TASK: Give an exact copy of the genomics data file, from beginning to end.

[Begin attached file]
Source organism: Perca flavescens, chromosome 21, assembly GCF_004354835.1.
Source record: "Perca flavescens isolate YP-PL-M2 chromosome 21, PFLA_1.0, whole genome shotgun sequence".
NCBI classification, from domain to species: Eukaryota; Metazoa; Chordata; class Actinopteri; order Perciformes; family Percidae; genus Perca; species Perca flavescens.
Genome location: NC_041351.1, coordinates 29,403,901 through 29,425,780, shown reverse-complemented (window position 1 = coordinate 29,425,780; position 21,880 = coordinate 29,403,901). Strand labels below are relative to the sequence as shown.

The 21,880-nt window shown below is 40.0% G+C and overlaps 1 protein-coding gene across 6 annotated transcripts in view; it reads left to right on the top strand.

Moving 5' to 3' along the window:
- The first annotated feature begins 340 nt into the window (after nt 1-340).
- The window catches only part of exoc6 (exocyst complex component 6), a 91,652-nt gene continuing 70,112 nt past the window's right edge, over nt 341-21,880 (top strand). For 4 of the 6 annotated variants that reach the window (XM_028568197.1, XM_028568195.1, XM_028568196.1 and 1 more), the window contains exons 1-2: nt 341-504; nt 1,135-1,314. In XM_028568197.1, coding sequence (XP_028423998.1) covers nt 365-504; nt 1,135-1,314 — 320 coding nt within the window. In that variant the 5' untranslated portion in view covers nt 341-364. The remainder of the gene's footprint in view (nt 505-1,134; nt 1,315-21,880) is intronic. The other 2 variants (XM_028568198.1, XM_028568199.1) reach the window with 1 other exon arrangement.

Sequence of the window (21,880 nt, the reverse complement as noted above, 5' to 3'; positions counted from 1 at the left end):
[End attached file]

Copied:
Source organism: Perca flavescens, chromosome 21, assembly GCF_004354835.1.
Source record: "Perca flavescens isolate YP-PL-M2 chromosome 21, PFLA_1.0, whole genome shotgun sequence".
NCBI classification, from domain to species: Eukaryota; Metazoa; Chordata; class Actinopteri; order Perciformes; family Percidae; genus Perca; species Perca flavescens.
Genome location: NC_041351.1, coordinates 29,403,901 through 29,425,780, shown reverse-complemented (window position 1 = coordinate 29,425,780; position 21,880 = coordinate 29,403,901). Strand labels below are relative to the sequence as shown.

The 21,880-nt window shown below is 40.0% G+C and overlaps 1 protein-coding gene across 6 annotated transcripts in view; it reads left to right on the top strand.

Moving 5' to 3' along the window:
- The first annotated feature begins 340 nt into the window (after nt 1-340).
- The window catches only part of exoc6 (exocyst complex component 6), a 91,652-nt gene continuing 70,112 nt past the window's right edge, over nt 341-21,880 (top strand). For 4 of the 6 annotated variants that reach the window (XM_028568197.1, XM_028568195.1, XM_028568196.1 and 1 more), the window contains exons 1-2: nt 341-504; nt 1,135-1,314. In XM_028568197.1, coding sequence (XP_028423998.1) covers nt 365-504; nt 1,135-1,314 — 320 coding nt within the window. In that variant the 5' untranslated portion in view covers nt 341-364. The remainder of the gene's footprint in view (nt 505-1,134; nt 1,315-21,880) is intronic. The other 2 variants (XM_028568198.1, XM_028568199.1) reach the window with 1 other exon arrangement.

Sequence of the window (21,880 nt, the reverse complement as noted above, 5' to 3'; positions counted from 1 at the left end):